Then we went for a drive. It was night and day. Only about a mile away the roads started to break down into potholed paths and the destruction was all over the place. The place is still a complete mess, 6 months later. Entire neighborhoods are wiped out. I felt like I was on a “Day After Nuclear War” Hollywood set. House after house on street after street, neighborhood after neighborhood was wiped out.

 

We drove down streets near the water (lower 9th ward) and it is worse then the worst street I ever drove down in sub-Saharan Africa after a bad rain storm. Garbage everywhere, homes gutted, crushed and destroyed. The compete absence of life except for grass.

 

I can’t even start to describe the destruction. And this is 6+ months later, cleanup has already started. We drove down some streets and got out and walked around. Every single home was destroyed. You heard echoes! In a crowded city street, so quiet, echoes. In areas where the homes were not completely underwater, they were under between 3 and 6 feet of water, so all was lost.

 

Every single home in New Orleans was searched house to house by the authorities. They spray painted on each house an X that indicated in each quadrant of the X some search information. On the top was the date it was searched and on the left side the agency who searched (National Guard, etc) and on the bottom the number of dead found. (Thankfully there were “only” about 1000 deaths in Katrina. Compared to the Tsunami or the Pakistan Earthquake this is very little.)  Dead dogs and cats found were also indicated. It was a sad and gruesome thing to see.

 

Only 200,000 people are back so far. Businesses that want to reopen can’t since they can’t find workers-there is no place to live. My friend is a chef (a famous one actually!) and we visited a restaurant where he knows the owner. He told us that they had an ad in the paper for over a month to find the workers and only now are starting to hire some people, but at most they will be at 50% power. The waitress told us about the rents getting jacked up since there is now a limited amount of living space.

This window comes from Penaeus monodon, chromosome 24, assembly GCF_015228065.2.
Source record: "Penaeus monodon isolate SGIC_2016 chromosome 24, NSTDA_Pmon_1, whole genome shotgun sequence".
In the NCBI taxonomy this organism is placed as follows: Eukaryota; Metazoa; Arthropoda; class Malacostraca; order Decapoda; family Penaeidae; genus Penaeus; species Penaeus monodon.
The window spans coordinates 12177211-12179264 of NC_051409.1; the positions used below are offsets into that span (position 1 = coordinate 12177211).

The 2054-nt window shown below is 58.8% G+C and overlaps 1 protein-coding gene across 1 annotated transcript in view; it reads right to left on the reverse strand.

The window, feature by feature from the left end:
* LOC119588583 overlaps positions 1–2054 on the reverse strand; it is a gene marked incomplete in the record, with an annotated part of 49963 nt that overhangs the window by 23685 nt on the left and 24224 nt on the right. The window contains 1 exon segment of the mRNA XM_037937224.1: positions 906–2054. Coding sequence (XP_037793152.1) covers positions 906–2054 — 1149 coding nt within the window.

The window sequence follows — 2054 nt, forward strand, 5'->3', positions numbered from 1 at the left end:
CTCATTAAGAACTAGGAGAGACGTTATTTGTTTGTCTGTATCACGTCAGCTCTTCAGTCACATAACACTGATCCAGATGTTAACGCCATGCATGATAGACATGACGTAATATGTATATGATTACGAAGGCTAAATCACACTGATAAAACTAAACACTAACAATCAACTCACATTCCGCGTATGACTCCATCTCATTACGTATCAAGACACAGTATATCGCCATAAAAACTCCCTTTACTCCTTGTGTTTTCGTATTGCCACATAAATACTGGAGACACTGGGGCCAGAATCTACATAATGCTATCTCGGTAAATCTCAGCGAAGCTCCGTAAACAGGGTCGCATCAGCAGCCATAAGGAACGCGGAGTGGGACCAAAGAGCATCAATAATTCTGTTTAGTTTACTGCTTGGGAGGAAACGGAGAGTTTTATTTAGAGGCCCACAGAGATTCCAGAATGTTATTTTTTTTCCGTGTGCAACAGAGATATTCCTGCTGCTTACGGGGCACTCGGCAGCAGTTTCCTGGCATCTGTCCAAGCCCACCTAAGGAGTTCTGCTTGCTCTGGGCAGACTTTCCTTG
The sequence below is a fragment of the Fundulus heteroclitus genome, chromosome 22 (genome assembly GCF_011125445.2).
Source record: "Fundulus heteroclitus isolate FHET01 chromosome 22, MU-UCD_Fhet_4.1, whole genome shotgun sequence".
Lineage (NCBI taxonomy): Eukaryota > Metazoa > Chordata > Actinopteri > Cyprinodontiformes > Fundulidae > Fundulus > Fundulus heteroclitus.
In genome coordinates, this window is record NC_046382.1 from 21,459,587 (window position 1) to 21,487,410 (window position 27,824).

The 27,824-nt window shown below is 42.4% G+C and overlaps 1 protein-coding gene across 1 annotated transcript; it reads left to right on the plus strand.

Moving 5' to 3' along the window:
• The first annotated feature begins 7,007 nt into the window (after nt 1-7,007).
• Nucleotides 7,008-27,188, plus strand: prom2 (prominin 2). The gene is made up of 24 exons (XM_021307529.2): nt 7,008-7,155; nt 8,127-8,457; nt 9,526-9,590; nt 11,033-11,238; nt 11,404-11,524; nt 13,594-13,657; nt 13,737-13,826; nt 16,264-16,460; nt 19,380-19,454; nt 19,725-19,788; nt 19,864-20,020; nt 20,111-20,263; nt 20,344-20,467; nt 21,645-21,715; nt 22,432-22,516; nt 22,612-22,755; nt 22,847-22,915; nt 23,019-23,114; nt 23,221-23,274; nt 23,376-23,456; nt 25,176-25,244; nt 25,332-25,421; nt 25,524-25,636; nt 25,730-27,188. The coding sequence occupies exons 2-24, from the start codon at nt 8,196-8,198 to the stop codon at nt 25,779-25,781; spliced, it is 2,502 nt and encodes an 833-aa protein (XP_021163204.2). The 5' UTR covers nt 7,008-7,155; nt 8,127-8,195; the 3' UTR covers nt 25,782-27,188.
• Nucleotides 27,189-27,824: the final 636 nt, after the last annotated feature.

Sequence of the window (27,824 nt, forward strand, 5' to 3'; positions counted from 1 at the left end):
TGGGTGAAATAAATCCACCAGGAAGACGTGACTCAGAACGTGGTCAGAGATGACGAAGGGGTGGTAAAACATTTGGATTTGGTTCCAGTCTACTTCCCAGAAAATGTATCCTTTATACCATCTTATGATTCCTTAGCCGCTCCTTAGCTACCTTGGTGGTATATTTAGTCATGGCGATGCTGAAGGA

Having lived through 9/11 and its aftermath on my city, I really have started to live my life differently and look at the world differently.  Residents of New Orleans will most certainly do the same. Being a New Yorker I feel that the rest of the world and the country has forgotten the pain that we went through, just 4.5 years ago. I fear the same is happening to New Orleans.

posted on Friday, March 31, 2006 10:55:15 AM (Eastern Standard Time, UTC-05:00)  #    Comments [0] Trackback
# Monday, March 20, 2006

Do you read blogs? Have you ever gotten a tip or some code from a blog that saved your butt? Saved you from having to buy a book or worse yet the horror of MSDN? Do you use the free das Blog?

If any of those are true, show some support and donate something, $1, $5 or $20 to a great cause. Scott Hanselman has a deadly disease-diabetes. He is trying to raise some money for a cure.

posted on Monday, March 20, 2006 11:48:16 AM (Eastern Standard Time, UTC-05:00)  #    Comments [0] Trackback
# Friday, March 3, 2006

Not George Bush, me! Its official, I was invited to speak at the Pakistani Developers Conference 2006 this June. Nothing is official yet, but of course I said yes. See you all there...

Richard and I will be doing another duet this year at TechEd in Boston. We will be doing a session on building a query governor in SQL Server 2005 with TSQL, C#, XML Showplan and XQuery.

I'll also do a session titled: Database Design Patterns. It is an attempt to bridge the gap between all of the design patterns out there for code but not databases.

posted on Friday, March 3, 2006 3:03:28 PM (Eastern Standard Time, UTC-05:00)  #    Comments [4] Trackback
# Wednesday, February 22, 2006

The matrix of sessions for this weekend's NYC Code Camp is final. You can get it here. Registration is full, put yourself on the waitlist!

posted on Wednesday, February 22, 2006 5:03:33 PM (Eastern Standard Time, UTC-05:00)  #    Comments [0] Trackback
# Tuesday, February 14, 2006

Hear me as a guest on .NET rocks.

posted on Tuesday, February 14, 2006 4:59:11 AM (Eastern Standard Time, UTC-05:00)  #    Comments [3] Trackback